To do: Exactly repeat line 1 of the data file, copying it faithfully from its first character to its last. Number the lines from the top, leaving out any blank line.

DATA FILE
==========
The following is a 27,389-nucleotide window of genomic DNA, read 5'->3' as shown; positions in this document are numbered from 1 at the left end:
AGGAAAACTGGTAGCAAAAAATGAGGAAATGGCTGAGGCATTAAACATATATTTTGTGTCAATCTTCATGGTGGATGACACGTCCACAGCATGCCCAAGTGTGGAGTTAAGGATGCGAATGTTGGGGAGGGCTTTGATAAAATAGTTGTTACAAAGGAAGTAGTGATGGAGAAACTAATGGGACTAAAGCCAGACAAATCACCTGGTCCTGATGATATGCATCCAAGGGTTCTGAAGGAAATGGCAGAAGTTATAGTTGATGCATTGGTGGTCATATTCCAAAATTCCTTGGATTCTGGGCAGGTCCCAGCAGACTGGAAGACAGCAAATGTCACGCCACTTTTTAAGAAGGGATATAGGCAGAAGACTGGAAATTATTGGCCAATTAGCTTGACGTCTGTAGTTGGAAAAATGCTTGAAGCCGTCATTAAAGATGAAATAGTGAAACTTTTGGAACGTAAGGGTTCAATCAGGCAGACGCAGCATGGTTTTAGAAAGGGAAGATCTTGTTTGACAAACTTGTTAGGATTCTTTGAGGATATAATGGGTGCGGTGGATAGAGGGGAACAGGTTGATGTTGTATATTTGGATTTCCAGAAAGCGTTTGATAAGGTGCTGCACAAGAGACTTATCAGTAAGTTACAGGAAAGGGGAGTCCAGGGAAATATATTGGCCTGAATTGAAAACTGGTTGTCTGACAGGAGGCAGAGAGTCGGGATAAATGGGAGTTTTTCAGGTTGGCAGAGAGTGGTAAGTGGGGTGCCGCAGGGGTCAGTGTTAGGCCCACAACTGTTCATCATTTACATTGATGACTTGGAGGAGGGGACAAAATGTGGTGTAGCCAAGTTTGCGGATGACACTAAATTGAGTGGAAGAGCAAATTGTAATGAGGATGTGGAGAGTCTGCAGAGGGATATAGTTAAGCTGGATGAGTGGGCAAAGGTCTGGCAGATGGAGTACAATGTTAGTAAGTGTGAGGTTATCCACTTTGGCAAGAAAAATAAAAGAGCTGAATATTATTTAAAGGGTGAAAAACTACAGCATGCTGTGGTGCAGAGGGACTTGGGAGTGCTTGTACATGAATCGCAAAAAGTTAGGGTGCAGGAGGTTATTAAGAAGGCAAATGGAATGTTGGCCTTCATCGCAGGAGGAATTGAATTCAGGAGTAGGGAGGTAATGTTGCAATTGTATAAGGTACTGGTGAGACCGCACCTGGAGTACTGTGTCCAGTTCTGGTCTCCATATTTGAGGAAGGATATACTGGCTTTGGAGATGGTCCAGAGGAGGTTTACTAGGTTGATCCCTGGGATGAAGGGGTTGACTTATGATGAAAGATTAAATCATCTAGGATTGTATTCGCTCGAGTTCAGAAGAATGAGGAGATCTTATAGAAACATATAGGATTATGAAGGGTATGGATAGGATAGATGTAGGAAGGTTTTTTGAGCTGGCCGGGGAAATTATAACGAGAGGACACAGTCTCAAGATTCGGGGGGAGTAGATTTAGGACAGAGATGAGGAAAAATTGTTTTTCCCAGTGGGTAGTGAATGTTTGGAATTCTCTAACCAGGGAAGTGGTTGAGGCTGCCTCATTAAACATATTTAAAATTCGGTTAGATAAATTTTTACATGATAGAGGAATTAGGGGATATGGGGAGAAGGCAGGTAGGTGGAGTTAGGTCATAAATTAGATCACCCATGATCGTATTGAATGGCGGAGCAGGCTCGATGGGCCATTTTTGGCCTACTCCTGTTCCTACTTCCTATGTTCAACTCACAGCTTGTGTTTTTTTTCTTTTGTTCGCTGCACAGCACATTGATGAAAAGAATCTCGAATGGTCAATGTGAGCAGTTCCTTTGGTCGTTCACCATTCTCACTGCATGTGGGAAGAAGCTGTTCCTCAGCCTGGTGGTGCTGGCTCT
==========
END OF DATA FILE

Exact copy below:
The following is a 27,389-nucleotide window of genomic DNA, read 5'->3' as shown; positions in this document are numbered from 1 at the left end: